Recently I purchased some bumper stickers from Sticker Mule to use and give away at a couple upcoming Maker Faires. Though I’m extremely happy with how they turned out and how fast they got here, I decided later that I wanted these in magnet form. Though normal refrigerator magnets are OK, they really don’t stick as well as perhaps they should, and I decided to make my own with my CNC router and Neodymium magnets that I had left over from another project. The results can be seen below:
As mentioned early in the video, I meant to have the magnets stick out of the back of the assembly, but ended up covering them up with a sticker instead. This left some indentions in the sticker, but it still sticks to a surface quite well. I shouldn’t have made that mistake, but when designing in 2D, a part has to by absolutely symmetrical about one axis if you’re going to flip it and expect it to work.
Obviously this is quite a simple build, and one that could be done manually if needed. I tried to highlight the CNC process with some interesting views in the video, stationing a GoPro camera inside the machine itself. Hopefully you enjoy!
World Maker Faire
If you’d like to see this device in person, I’ll be at the Wold Maker Faire in New York this weekend, and plan to have at least one of these attached to my backpack. If you see it, please say “hello” – I’d love to meet you!
On another note, I purchased the bumper stickers used here from “Sticker Mule.” I was extremely pleased with the quality of the stickers, and how fast they shipped them to me. If you’re interested in getting your own custom stickers, use this link to get a $10 credit for both you and me!
If you’re been following along here, or especially on the “Jeremy Cook’s Projects” YouTube page, you might have noticed that I’m on a bit of a lighting kick. This started with my infinity mirror (which was fun, and I have more plans for it), but then morphed into a few other projects involving non-programmable LED strips.
I purchased a reel of this type of strip (Amazon) several weeks ago, and after coming back to them found that they were really excellent. You can cut them into sections of lights in multiples of three, and they have adhesive on the back, so you simply place them where they are needed and they stay. Another interesting “feature” is that even though they nominally require 12 volts to operate, they work quite nicely with a 9 volt battery.
The Infinity Coaster
Incidentally, a 9 volt battery fits inside a piece of 2×4 cut out with a hole saw along with a microswitch. I had this, along with pieces of one-way mirror in my garage, so after some creative fixturing and woodworking, I had what I call an “infinity coaster.” When you set a drink on it, it engages the microswitch, completing the circuit and giving the illusion of lights stretching to infinity inside of it. As shown in the video, it looks nice, though a coaster over 1 1/2 inches thick still has some room for improvement.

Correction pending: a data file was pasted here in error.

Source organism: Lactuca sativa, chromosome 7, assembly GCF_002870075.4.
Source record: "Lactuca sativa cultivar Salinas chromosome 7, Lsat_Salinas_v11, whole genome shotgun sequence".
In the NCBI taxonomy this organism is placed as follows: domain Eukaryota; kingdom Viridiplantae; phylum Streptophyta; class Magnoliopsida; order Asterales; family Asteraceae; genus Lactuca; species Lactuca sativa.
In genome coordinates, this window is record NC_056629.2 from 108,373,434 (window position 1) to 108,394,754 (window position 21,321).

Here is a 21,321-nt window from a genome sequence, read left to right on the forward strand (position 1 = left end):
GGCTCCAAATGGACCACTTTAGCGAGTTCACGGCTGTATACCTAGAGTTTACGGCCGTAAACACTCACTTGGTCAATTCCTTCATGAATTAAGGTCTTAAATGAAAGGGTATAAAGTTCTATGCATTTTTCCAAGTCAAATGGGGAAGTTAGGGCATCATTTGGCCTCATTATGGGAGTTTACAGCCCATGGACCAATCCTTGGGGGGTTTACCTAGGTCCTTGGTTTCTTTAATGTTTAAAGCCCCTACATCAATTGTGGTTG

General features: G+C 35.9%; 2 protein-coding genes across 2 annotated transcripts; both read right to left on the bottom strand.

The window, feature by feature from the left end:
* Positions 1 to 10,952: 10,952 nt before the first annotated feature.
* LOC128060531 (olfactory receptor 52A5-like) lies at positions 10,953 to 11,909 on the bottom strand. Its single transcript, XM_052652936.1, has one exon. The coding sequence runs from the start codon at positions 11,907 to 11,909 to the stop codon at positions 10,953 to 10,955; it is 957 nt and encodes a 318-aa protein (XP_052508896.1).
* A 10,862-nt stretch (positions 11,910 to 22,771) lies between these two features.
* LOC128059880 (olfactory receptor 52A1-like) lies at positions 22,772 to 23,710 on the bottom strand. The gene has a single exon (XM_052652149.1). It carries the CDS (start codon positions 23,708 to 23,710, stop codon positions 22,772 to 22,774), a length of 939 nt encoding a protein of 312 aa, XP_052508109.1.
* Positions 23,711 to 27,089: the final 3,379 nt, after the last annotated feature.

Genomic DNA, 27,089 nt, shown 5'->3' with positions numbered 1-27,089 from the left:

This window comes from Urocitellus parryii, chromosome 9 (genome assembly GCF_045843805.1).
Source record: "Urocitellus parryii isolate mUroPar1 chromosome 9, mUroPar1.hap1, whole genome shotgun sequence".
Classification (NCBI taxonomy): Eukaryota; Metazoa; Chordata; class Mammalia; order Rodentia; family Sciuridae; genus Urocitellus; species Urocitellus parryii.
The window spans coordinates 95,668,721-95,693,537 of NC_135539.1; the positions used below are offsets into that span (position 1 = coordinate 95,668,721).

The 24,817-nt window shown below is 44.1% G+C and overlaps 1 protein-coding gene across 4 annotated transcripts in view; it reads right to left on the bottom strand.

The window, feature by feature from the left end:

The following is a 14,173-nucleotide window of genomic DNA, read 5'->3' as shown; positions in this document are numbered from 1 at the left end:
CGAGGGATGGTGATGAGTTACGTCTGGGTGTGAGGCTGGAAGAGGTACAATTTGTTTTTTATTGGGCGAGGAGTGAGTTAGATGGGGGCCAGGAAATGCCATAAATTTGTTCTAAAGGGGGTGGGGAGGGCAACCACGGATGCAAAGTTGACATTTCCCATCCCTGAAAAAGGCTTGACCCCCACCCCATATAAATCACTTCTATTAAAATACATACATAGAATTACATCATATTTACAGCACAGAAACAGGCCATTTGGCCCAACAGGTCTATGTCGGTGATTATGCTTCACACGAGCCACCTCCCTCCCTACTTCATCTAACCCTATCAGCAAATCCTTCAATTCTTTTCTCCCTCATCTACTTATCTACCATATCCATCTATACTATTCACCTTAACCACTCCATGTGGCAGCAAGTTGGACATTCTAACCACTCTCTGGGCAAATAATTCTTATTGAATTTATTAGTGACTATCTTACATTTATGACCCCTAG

A Translucent Light Up Coaster
I’m not exactly sure when inspiration for this hit, but after Read more »
I’m incredibly happy with how this photo turned out!
An infinity mirror is a one-way mirror setup where the light inside of these mirrors allows you to see in, while reflecting back and forth, appearing to multiply and stretch to “Infinity”
At some point in the last few years I decided to make one of these setups, but after buying some of the parts, this project just kind of sat there waiting to be made. A few years later, now with access to a router that let me easily put 1/8 inch slots to hold the mirrors in strips of wood, I finally made it. Besides an 1/8 inch bit for my router and the one-way mirrors over a year ago, I don’t think I bout any parts for this contraption.
You’ve likely seen this kind of “infinity mirror” effect at a gym or anywhere where you stand between two mirrors. Or, as I ramblingly put it in my “howto” video below, this kind of thing was also seen in the movie Enter the Dragon. It really is an excellent movie, and though I do appreciate cheesy Kung Fu movies for their comedic value and obvious influence on later video games, such as Mortal Kombat and Tekken, that one really stands out as an entertaining movie comedy value aside.
Infinity Mirror Build Details
As for the build, it stands at 15″ high and 7″ wide. It’s made out of furring strips that I had left over from another project. They are about 2 1/2 inches wide, just big enough for Read more »